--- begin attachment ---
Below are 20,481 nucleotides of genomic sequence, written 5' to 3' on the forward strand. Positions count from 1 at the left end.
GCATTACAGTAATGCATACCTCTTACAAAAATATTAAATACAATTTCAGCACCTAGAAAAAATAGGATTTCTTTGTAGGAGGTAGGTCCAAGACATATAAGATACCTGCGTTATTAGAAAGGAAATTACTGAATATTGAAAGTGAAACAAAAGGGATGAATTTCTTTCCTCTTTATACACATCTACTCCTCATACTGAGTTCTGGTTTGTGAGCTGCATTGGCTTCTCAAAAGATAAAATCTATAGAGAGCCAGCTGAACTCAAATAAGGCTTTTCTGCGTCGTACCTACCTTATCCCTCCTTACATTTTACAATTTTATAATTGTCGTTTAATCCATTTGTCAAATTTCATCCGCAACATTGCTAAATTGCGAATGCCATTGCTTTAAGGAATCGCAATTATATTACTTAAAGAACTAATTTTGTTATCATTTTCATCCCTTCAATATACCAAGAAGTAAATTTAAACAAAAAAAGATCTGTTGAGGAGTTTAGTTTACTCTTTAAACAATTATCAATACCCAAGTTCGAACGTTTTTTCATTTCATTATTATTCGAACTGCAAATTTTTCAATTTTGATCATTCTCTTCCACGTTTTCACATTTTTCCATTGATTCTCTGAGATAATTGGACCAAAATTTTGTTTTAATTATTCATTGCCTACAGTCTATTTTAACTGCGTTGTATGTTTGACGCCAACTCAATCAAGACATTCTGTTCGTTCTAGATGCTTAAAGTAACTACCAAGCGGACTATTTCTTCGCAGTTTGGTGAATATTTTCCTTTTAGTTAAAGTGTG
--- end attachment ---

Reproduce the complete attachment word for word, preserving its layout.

Below are 20,481 nucleotides of genomic sequence, written 5' to 3' on the forward strand. Positions count from 1 at the left end.
GCATTACAGTAATGCATACCTCTTACAAAAATATTAAATACAATTTCAGCACCTAGAAAAAATAGGATTTCTTTGTAGGAGGTAGGTCCAAGACATATAAGATACCTGCGTTATTAGAAAGGAAATTACTGAATATTGAAAGTGAAACAAAAGGGATGAATTTCTTTCCTCTTTATACACATCTACTCCTCATACTGAGTTCTGGTTTGTGAGCTGCATTGGCTTCTCAAAAGATAAAATCTATAGAGAGCCAGCTGAACTCAAATAAGGCTTTTCTGCGTCGTACCTACCTTATCCCTCCTTACATTTTACAATTTTATAATTGTCGTTTAATCCATTTGTCAAATTTCATCCGCAACATTGCTAAATTGCGAATGCCATTGCTTTAAGGAATCGCAATTATATTACTTAAAGAACTAATTTTGTTATCATTTTCATCCCTTCAATATACCAAGAAGTAAATTTAAACAAAAAAAGATCTGTTGAGGAGTTTAGTTTACTCTTTAAACAATTATCAATACCCAAGTTCGAACGTTTTTTCATTTCATTATTATTCGAACTGCAAATTTTTCAATTTTGATCATTCTCTTCCACGTTTTCACATTTTTCCATTGATTCTCTGAGATAATTGGACCAAAATTTTGTTTTAATTATTCATTGCCTACAGTCTATTTTAACTGCGTTGTATGTTTGACGCCAACTCAATCAAGACATTCTGTTCGTTCTAGATGCTTAAAGTAACTACCAAGCGGACTATTTCTTCGCAGTTTGGTGAATATTTTCCTTTTAGTTAAAGTGTG